Expand description

Typed I/O

Typed I/O extends and types std::io to make it easier to use.

typed_io contains a number of common things you’ll need when doing input and output. The most core part of this module is the TypedRead and TypedWrite traits, which provide the most general interface for reading and writing input and output with type that easy to handle.


The motivation for creating this was that I wanted to process the type as it was.

With std::io alone, you have to write a few clichéd statements as follows.

use std::io::Read;

let mut reader: &[u8] = &[1, 0];
let mut buf = [0; std::mem::size_of::<u16>()];
reader.read_exact(&mut buf).unwrap();
let which_i_want = u16::from_le_bytes(buf);
assert_eq!(1_u16, which_i_want);

I therefore decided to cover them up.

use typed_io::TypedRead;

let mut reader: &[u8] = &[1, 0];
let which_i_want: u16 = reader.read_le().unwrap();
assert_eq!(1_u16, which_i_want);

As a side effect, it also hides the raw data [u8] and allows it to be processed in a typed state.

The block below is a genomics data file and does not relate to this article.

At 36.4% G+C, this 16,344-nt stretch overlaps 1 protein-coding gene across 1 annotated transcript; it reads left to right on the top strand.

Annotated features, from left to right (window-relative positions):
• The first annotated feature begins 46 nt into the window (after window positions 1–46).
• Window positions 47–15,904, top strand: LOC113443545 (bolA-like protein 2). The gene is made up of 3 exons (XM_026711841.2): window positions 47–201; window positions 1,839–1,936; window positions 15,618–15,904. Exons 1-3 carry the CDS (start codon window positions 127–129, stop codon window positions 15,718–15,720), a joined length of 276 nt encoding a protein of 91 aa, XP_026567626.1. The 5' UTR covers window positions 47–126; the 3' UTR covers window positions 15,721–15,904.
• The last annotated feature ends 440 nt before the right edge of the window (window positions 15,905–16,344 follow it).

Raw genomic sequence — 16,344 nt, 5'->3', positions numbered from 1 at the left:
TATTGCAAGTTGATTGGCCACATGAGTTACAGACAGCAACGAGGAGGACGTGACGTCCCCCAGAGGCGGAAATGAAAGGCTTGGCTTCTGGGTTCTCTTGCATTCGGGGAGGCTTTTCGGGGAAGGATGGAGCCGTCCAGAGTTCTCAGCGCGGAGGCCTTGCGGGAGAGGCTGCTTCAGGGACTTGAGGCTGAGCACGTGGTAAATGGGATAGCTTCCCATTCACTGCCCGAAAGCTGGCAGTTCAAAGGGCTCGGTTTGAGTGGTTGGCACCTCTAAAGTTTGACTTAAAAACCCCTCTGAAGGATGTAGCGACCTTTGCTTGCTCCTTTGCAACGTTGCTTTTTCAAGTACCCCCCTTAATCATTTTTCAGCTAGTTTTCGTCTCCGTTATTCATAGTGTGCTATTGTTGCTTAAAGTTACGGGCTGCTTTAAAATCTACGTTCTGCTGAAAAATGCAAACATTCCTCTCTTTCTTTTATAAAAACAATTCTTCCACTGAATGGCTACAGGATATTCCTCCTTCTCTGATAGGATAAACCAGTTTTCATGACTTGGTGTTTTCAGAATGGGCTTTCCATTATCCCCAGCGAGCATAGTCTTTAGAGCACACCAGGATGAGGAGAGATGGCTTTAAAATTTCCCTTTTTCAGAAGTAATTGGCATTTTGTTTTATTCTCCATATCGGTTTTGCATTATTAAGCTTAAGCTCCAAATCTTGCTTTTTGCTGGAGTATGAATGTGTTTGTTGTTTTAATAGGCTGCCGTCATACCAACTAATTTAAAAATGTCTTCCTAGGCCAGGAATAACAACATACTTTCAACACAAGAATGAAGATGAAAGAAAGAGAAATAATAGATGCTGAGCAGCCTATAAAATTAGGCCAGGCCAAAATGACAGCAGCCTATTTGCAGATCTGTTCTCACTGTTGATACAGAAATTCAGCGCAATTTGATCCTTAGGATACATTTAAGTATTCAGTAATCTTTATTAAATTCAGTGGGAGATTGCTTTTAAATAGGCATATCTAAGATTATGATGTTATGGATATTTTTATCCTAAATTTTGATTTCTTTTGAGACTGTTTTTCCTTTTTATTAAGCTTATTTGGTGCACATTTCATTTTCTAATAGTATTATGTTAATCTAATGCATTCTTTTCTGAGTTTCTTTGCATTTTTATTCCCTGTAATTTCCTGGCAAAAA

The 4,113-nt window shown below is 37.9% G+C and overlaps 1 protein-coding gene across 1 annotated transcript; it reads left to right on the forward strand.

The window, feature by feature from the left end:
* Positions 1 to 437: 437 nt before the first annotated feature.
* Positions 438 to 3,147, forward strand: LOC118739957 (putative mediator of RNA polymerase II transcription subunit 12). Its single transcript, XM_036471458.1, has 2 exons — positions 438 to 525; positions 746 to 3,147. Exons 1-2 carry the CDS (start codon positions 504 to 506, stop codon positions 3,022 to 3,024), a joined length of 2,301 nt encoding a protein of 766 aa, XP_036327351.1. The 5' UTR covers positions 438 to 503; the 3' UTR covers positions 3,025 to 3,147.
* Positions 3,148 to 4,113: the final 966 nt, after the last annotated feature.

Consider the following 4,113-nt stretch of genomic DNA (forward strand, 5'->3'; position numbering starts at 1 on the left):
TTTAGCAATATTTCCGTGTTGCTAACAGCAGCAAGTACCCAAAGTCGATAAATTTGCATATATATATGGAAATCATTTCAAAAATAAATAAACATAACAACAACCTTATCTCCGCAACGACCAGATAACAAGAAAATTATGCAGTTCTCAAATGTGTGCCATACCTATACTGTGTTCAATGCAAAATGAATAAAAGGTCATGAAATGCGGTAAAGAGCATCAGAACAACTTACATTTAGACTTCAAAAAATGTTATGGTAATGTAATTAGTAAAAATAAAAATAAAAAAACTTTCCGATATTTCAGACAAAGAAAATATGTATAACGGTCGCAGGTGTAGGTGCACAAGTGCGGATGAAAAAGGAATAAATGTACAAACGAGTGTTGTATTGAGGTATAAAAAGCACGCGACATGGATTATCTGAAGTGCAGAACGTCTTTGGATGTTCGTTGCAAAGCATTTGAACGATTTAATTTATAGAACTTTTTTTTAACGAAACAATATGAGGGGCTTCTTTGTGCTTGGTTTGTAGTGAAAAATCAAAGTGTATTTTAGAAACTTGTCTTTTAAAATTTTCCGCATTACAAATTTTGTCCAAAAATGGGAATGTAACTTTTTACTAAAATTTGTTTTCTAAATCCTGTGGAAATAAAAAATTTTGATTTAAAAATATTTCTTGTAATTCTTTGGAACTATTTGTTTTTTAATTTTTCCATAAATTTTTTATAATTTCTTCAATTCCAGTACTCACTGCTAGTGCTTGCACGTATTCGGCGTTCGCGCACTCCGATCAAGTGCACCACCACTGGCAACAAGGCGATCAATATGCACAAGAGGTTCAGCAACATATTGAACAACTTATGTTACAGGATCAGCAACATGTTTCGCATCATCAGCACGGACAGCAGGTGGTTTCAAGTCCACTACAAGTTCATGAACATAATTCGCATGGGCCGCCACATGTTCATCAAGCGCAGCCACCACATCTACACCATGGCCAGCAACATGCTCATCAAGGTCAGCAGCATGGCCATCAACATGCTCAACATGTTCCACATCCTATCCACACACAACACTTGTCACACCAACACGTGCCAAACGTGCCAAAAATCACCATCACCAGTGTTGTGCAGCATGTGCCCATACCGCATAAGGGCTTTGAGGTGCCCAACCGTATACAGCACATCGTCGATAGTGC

Getting Started


This crate works with Cargo and is on crates.io. Add it to your Cargo.toml like so:

typed-io = "0.1"

If you want to augment existing Read and Write traits, then import the extension methods like so:

use typed_io::{TypedRead, TypedWrite};


Typed Read
use std::io::Cursor;
use typed_io::TypedRead;

let mut reader = Cursor::new(vec![1, 2, 3, 4]);
assert_eq!(258_u16, reader.read_be().unwrap());
assert_eq!(772_u16, reader.read_be().unwrap());
Typed Write
use typed_io::TypedWrite;

let mut writer = Vec::new();
assert_eq!(writer, [1, 0, 0, 2]);



This trait is to read a constant-length array.

This trait is to read an endianness fixed-length bytes.

This trait is to read a variable-length array.

This trait is to write an endianness fixed-length bytes.